Of note are where Cohen agrees and how he disagrees with Deneen: He chides Deneen for “perhaps miss[ing] an opportunity to contribute to the renewal of a realistic version of Burkean conservatism, which he rightly seeks and which this era sorely needs.” Reconstructing liberalism need not, joining Deneen, lead to “the false hope of Trumpism.”

What Cohen, with Deneen, has done is to expose conservatism’s current intellectual weaknesses: embracing Burke, renouncing Jefferson (going back to Russell Kirk); rejecting modernity but somehow still defending religious liberty, while suppressing discussion of slavery; and failing to see Trump’s patriotism as the best political means of preserving freedom and political virtue, disparaging political correctness, and repudiating a conservatism of sanctimony. These critics acknowledge nothing about the Progressive revolution that repudiated both the restraint of the founding and religious liberty. The political revival starts with speech that has been missing for decades.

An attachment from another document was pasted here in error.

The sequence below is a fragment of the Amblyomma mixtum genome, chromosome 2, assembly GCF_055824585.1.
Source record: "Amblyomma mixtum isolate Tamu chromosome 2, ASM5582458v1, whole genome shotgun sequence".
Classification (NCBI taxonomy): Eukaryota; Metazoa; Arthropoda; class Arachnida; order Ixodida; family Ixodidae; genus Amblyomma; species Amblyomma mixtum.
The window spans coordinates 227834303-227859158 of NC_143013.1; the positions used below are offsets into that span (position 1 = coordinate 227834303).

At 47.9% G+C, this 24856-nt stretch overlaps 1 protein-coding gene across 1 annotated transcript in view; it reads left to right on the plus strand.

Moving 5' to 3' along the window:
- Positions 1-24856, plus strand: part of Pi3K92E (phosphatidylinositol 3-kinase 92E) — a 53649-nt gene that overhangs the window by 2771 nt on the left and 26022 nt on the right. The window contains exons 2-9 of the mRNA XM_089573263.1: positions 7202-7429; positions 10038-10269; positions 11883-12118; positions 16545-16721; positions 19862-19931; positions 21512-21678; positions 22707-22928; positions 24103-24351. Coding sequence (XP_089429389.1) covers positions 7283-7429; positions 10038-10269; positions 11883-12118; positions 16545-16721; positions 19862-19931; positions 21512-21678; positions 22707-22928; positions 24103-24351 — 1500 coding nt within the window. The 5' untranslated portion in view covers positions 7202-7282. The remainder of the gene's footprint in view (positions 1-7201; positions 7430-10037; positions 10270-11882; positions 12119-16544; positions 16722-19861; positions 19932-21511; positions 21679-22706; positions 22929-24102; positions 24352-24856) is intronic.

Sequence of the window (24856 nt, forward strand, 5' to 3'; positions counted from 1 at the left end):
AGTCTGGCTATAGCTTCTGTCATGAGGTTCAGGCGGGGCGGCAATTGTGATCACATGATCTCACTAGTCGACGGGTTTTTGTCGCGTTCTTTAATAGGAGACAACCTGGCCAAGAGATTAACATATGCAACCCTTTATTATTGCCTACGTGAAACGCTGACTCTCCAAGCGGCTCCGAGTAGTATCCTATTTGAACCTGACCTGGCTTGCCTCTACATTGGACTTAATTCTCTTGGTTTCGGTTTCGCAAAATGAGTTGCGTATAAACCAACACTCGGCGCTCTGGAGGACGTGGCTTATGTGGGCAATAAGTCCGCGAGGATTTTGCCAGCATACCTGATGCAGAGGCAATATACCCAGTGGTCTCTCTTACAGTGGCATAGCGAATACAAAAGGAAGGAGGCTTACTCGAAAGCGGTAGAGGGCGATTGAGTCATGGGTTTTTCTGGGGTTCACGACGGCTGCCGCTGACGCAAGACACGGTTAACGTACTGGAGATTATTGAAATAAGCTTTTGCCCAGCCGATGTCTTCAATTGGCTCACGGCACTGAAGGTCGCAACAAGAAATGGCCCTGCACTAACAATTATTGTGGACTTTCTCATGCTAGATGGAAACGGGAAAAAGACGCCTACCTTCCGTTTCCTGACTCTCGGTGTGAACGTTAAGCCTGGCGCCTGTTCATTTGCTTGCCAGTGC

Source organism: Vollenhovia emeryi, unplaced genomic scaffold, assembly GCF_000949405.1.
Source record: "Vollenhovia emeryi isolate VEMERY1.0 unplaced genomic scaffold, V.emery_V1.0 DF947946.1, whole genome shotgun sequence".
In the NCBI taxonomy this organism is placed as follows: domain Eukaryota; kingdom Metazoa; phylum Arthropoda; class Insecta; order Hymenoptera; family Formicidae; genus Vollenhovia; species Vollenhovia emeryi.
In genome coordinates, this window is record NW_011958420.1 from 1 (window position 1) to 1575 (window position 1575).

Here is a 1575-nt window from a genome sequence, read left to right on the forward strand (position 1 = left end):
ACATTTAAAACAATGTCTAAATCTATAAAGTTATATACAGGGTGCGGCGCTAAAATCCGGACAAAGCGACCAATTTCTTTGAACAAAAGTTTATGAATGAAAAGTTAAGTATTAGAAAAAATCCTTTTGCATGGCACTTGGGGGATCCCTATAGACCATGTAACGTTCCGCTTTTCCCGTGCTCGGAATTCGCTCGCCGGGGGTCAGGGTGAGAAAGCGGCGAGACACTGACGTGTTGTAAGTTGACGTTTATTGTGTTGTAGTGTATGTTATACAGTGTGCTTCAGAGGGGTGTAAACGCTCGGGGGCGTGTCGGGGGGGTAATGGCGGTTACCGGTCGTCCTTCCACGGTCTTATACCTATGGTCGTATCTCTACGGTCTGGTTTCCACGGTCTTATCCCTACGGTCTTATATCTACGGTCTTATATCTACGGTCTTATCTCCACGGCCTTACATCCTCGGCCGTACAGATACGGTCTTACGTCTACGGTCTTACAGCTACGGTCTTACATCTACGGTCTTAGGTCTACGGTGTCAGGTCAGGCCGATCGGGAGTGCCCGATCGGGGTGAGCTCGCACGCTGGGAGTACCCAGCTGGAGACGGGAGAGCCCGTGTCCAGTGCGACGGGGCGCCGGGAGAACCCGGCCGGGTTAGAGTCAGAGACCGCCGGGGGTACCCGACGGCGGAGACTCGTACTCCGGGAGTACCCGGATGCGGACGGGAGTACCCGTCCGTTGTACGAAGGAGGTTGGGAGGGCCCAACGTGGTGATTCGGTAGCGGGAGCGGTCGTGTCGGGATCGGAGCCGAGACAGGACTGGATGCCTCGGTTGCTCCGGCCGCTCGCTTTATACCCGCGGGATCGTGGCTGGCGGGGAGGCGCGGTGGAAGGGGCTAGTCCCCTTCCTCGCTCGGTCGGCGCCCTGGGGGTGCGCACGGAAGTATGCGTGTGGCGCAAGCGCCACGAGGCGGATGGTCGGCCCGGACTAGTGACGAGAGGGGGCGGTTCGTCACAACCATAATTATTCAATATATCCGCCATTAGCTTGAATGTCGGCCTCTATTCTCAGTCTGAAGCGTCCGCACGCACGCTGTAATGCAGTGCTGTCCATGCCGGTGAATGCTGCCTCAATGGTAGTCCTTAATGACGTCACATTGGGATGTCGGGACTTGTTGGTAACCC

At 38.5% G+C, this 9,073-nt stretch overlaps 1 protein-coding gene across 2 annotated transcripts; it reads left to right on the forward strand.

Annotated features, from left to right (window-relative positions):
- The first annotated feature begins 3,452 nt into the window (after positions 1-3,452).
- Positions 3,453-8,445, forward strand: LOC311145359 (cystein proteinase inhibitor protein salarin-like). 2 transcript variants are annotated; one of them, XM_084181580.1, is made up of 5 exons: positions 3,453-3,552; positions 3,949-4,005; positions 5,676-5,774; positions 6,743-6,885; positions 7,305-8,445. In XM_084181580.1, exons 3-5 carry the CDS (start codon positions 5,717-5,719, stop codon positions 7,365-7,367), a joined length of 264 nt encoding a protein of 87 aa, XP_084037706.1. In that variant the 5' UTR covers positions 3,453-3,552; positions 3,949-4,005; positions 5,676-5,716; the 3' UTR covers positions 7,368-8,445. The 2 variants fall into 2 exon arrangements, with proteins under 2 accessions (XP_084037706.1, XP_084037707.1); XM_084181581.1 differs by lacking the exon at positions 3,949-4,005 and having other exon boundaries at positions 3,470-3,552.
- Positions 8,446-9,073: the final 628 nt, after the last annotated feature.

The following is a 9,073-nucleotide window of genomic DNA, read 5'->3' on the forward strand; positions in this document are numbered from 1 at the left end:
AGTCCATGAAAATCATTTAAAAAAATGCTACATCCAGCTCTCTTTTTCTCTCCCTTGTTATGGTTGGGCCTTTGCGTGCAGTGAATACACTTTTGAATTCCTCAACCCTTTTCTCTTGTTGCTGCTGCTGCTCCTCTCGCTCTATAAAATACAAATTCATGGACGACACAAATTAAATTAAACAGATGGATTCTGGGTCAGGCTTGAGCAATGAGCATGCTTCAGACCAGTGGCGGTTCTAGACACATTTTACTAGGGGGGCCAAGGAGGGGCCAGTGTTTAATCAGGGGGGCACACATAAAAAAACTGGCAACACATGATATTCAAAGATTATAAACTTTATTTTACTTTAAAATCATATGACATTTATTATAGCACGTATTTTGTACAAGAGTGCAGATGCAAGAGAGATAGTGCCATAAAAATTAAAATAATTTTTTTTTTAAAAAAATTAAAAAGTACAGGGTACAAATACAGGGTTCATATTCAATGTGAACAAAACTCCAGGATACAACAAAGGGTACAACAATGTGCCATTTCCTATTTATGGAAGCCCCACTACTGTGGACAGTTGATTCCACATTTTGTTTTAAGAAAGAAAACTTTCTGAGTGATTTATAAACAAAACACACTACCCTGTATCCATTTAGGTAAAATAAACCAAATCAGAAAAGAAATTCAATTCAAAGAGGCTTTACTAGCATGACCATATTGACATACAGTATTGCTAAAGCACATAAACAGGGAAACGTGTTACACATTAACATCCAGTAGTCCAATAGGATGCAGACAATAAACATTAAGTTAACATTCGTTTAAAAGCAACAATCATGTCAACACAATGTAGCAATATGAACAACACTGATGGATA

As for religious speech, the Lord’s Prayer presents the tension: “Thy will be done, on earth as it is in heaven . . . .” That is the earthly challenge for the Christian, which is captured in the American Founding. It still provides not merely the best but the only hope.

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Image credit: Thomas Jefferson drafting Declaration of Independence; painting by N.C. Wyeth/Bettmann

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About Ken Masugi

Ken Masugi, Ph.D., is a distinguished fellow of the Center for American Greatness and a senior fellow of the Claremont Institute. He has been a speechwriter for two cabinet members, and a special assistant for Clarence Thomas when he was chairman of the Equal Employment Opportunity Commission. Masugi is co-author, editor, or co-editor of 10 books on American politics. He has taught at the U.S. Air Force Academy, where he was Olin Distinguished Visiting Professor; James Madison College of Michigan State University; the Ashbrook Center of Ashland University; and Princeton University.